By challenging my own beliefs and thoughts I was able to bring my thought process into a more internal locus of control. Many of the things I blamed were factors in my failure but ultimately it was me and my lack of academic work that had resulted in the failure.
Coming to this conclusion was hard because it meant that this horrific failure in my life was my own doing and initially this lead to a lot of regret. Through my own CBT and hypnotherapy I was able to challenge those thoughts too and develop a way of thinking that was much more beneficial.
The key thing here was, I knew what had gone wrong and I knew how to fix it.
When I did my BSc through the Open University, it was so much harder than before but I knew it was up to me to get it done and put the work in. Full time work, unsupportive housemates and all of the stress I was experiencing at the time became challenges that I could overcome.
I could overcome them because I believed that I had control over enough of the situation to make a difference.
That is how it becomes empowering.
So what thoughts hold us back and contribute towards an unhelpful locus of control?
All negative thoughts contribute towards unhelpful beliefs and attitudes. The most common types of negative thoughts have been categorised and we call them cognitive distortions.
You can find out what cognitive distortions are contributing to your anxiety and depression by downloading your very own free exercise here.
You just need to pop your email and name in and you will have access to the free worksheet. I will also send you a video from one of my workshops that will explain how to use the worksheet and give you a bit more information about cognitive distortions.
Spector, P. E., Cooper, C. L., Sanchez, J. I., O’Driscoll, M., Sparks, K., Bernin, P., Bossing, A., Dewe, P., Hart, P., Lu, L., Miller, K., De Moraes, L. R., Ostrognay, G. M., Pagon, M., Pitariu, H. D., Poelmans, S. A. Y., Radhakrishnan, P., Russinova, V., Salamatov, V., & Salgado, J. F. (2002). LOCUS OF CONTROL AND WELL-BEING AT WORK: HOW GENERALIZABLE ARE WESTERN FINDINGS? Academy of Management Journal, 45(2), 453–466. https://doi.org/10.2307/3069359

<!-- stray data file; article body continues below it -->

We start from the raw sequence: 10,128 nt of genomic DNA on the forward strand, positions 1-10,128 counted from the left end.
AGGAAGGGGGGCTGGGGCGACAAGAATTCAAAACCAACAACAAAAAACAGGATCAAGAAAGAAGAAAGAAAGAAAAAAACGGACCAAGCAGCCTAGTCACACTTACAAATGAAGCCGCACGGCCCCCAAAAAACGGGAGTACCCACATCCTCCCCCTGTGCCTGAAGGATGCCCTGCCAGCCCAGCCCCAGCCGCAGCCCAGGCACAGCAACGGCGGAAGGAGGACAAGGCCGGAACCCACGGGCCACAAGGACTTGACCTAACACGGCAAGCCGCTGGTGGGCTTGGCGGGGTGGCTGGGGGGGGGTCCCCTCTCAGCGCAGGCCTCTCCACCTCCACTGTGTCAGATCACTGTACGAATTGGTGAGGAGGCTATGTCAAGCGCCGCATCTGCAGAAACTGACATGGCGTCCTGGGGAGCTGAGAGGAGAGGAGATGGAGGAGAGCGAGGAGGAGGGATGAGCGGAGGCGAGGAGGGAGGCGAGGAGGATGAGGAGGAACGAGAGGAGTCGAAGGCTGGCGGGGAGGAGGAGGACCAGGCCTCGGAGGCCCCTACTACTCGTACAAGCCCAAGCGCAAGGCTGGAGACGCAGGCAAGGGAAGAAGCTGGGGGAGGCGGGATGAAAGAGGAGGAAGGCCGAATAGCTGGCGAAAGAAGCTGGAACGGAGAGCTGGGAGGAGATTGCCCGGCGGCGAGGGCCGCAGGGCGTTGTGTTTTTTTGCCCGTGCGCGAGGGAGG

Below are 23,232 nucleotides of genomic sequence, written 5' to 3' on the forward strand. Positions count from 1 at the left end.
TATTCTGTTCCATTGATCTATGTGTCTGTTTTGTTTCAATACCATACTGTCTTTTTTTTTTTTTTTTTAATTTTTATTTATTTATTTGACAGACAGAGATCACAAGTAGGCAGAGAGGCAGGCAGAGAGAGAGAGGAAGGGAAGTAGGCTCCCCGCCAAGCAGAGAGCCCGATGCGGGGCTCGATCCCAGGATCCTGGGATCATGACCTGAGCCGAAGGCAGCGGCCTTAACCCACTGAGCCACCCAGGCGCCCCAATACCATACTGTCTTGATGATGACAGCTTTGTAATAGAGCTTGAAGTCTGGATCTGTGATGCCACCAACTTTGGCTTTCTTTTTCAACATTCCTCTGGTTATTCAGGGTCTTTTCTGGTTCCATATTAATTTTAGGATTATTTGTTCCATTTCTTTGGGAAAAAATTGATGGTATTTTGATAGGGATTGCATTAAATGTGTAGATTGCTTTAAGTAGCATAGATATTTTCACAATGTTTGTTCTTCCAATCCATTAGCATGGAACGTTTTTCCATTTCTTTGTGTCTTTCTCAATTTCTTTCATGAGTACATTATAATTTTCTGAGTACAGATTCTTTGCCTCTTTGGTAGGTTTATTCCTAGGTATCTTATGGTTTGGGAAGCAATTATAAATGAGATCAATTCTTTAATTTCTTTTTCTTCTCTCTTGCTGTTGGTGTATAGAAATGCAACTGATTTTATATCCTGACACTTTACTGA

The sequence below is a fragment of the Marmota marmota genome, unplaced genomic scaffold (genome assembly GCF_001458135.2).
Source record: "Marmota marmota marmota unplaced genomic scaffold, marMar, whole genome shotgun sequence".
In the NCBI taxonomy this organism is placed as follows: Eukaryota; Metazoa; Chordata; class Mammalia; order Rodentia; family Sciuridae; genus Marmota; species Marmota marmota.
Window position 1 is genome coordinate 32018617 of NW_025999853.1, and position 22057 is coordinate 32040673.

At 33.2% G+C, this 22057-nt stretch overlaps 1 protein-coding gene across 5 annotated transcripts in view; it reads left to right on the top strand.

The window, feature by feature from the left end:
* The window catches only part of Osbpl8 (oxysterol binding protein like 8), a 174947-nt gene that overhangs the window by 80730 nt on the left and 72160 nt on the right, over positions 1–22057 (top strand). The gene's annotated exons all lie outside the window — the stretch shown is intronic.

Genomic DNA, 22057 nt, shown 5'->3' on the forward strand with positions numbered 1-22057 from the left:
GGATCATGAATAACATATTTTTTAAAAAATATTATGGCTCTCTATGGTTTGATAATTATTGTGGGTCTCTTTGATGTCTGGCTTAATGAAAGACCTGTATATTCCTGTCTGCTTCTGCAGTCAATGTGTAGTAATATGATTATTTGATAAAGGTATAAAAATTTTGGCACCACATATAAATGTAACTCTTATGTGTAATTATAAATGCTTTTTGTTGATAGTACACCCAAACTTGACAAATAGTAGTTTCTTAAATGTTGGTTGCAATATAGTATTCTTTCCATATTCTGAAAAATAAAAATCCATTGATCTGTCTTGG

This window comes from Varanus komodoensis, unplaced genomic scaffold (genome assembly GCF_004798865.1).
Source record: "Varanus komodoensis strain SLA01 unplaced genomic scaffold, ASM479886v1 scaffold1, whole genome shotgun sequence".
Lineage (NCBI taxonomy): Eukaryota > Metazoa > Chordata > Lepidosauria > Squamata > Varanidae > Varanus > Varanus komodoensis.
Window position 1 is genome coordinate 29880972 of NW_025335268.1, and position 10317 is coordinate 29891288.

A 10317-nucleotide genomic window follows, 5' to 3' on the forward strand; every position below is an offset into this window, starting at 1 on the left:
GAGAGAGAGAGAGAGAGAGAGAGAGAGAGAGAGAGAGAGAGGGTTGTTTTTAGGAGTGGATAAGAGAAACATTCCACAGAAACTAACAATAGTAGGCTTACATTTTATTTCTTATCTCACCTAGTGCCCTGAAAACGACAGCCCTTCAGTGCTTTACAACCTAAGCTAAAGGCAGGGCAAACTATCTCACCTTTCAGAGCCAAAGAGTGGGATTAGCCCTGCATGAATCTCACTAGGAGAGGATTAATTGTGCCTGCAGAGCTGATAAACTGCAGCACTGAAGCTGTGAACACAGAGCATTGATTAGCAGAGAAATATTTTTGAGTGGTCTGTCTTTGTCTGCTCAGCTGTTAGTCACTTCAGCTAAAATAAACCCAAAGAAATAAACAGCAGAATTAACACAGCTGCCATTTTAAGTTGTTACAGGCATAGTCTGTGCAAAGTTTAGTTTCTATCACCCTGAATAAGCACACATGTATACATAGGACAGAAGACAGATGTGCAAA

Marchand, A., & Durand, P. (2011). Psychological Distress, Depression, and Burnout. Journal of Occupational and Environmental Medicine, 53(2), 185–189. https://doi.org/10.1097/jom.0b013e318206f0e9
Ng, T. W. H., Sorensen, K. L., & Eby, L. T. (2006). Locus of control at work: a meta-analysis. Journal of Organizational Behavior, 27(8), 1057–1087. https://doi.org/10.1002/job.416
DeNeve, K. M., & Cooper, H. (1998). The happy personality: A meta-analysis of 137 personality traits and subjective well-being. Psychological Bulletin, 124(2), 197–229. https://doi.org/10.1037/0033-2909.124.2.197
Hovenkamp-Hermelink, J. H. M., Jeronimus, B. F., van der Veen, D. C., Spinhoven, P., Penninx, B. W. J. H., Schoevers, R. A., & Riese, H. (2019). Differential associations of locus of control with anxiety, depression and life-events: A five-wave, nine-year study to test stability and change. Journal of Affective Disorders, 253, 26–34. https://doi.org/10.1016/j.jad.2019.04.005
The way we think has a huge impact on our mental health. If you are looking to overcome your anxiety or just improve your mental health then first you need to know what thoughts are making things worse.
This download gives you a list of the most common ways we think negatively. All you need to do is see which ones you do most.
Also, keep an eye on your emails! I will be sending you a really useful video that goes with this exercise.